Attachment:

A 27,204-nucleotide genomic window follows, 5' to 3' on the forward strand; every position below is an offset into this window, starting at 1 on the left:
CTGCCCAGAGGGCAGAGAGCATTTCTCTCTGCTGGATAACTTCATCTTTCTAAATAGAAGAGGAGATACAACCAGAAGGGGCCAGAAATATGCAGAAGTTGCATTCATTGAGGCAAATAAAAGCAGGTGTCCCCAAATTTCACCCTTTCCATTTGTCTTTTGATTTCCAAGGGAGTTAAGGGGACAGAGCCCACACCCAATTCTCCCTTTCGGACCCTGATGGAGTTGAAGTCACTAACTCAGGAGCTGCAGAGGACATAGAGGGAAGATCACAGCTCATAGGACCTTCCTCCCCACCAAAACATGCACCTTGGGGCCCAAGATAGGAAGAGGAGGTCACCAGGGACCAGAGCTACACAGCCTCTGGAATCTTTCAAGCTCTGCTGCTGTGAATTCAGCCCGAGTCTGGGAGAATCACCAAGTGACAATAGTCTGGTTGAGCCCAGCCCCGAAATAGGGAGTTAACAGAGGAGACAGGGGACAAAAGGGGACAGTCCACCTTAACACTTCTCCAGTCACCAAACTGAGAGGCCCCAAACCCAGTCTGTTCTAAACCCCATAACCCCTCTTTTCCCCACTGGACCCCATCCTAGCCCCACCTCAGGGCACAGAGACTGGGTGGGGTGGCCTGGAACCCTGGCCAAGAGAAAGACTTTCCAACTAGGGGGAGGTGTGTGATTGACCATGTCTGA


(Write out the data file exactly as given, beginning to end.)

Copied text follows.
A 27,204-nucleotide genomic window follows, 5' to 3' on the forward strand; every position below is an offset into this window, starting at 1 on the left:
CTGCCCAGAGGGCAGAGAGCATTTCTCTCTGCTGGATAACTTCATCTTTCTAAATAGAAGAGGAGATACAACCAGAAGGGGCCAGAAATATGCAGAAGTTGCATTCATTGAGGCAAATAAAAGCAGGTGTCCCCAAATTTCACCCTTTCCATTTGTCTTTTGATTTCCAAGGGAGTTAAGGGGACAGAGCCCACACCCAATTCTCCCTTTCGGACCCTGATGGAGTTGAAGTCACTAACTCAGGAGCTGCAGAGGACATAGAGGGAAGATCACAGCTCATAGGACCTTCCTCCCCACCAAAACATGCACCTTGGGGCCCAAGATAGGAAGAGGAGGTCACCAGGGACCAGAGCTACACAGCCTCTGGAATCTTTCAAGCTCTGCTGCTGTGAATTCAGCCCGAGTCTGGGAGAATCACCAAGTGACAATAGTCTGGTTGAGCCCAGCCCCGAAATAGGGAGTTAACAGAGGAGACAGGGGACAAAAGGGGACAGTCCACCTTAACACTTCTCCAGTCACCAAACTGAGAGGCCCCAAACCCAGTCTGTTCTAAACCCCATAACCCCTCTTTTCCCCACTGGACCCCATCCTAGCCCCACCTCAGGGCACAGAGACTGGGTGGGGTGGCCTGGAACCCTGGCCAAGAGAAAGACTTTCCAACTAGGGGGAGGTGTGTGATTGACCATGTCTGA